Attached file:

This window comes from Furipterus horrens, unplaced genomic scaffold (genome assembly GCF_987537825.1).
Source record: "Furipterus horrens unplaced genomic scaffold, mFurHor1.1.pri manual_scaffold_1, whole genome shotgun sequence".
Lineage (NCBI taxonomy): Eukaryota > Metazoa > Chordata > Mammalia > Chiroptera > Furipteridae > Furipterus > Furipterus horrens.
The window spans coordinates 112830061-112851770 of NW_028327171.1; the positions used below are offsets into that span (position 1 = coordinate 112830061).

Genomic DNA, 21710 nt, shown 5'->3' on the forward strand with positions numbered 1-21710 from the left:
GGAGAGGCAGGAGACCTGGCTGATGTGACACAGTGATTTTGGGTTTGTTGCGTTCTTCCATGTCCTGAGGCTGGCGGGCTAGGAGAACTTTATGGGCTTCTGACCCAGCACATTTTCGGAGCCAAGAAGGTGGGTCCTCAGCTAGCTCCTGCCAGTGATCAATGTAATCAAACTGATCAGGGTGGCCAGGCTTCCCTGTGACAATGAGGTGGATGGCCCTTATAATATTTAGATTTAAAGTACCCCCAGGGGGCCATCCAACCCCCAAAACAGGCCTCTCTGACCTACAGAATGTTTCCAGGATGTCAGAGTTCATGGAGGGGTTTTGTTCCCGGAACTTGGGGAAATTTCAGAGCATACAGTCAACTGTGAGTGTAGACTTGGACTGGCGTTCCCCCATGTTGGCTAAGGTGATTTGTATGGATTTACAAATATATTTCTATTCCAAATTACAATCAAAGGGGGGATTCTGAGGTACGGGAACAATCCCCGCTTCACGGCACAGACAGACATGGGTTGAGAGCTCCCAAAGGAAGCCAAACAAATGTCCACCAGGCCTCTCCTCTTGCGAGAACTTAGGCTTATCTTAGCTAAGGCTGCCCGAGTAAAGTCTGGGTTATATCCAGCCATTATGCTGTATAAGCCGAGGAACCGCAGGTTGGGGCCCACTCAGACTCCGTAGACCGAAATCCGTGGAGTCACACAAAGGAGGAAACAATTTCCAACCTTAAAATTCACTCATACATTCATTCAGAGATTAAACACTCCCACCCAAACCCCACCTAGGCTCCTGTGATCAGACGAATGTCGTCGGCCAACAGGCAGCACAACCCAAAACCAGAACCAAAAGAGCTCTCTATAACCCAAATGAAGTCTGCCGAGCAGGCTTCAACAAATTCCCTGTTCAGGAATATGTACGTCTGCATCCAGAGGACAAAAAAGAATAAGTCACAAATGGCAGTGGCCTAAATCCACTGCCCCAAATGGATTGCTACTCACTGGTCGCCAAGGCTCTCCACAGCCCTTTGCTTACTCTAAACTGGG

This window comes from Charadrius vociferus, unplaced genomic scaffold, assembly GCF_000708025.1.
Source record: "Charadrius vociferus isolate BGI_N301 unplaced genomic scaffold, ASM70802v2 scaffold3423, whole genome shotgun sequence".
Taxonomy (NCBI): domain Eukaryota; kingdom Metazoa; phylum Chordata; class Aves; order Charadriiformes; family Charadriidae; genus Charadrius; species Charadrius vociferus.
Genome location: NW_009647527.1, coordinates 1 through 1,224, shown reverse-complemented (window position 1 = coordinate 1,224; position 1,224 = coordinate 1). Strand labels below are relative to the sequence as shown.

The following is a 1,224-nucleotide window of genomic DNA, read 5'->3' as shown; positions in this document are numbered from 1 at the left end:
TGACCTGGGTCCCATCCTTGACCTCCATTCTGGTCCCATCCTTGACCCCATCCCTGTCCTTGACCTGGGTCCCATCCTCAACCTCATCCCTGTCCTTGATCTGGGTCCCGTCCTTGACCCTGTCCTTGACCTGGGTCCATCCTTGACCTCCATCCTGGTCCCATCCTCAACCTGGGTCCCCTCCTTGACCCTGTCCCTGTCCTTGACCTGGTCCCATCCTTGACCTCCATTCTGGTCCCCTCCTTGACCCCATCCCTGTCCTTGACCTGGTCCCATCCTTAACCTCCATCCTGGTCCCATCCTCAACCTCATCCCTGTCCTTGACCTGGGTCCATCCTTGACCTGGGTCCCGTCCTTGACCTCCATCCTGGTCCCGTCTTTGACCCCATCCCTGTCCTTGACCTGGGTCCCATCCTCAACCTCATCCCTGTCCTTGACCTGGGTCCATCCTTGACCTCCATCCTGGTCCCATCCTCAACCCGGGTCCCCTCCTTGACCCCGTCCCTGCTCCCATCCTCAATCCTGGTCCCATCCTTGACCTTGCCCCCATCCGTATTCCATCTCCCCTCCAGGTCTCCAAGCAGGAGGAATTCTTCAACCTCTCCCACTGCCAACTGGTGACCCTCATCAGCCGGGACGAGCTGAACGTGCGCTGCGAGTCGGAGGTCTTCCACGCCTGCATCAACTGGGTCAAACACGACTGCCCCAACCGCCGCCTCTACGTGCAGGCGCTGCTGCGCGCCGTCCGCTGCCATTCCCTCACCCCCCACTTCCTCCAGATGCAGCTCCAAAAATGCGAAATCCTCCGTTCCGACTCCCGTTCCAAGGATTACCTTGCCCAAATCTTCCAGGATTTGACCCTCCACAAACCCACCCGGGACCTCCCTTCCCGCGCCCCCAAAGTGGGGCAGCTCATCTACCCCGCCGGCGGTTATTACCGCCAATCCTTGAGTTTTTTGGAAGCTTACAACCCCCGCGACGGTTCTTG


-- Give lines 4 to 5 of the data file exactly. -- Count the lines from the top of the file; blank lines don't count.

The window spans coordinates 112830061-112851770 of NW_028327171.1; the positions used below are offsets into that span (position 1 = coordinate 112830061).

Genomic DNA, 21710 nt, shown 5'->3' on the forward strand with positions numbered 1-21710 from the left: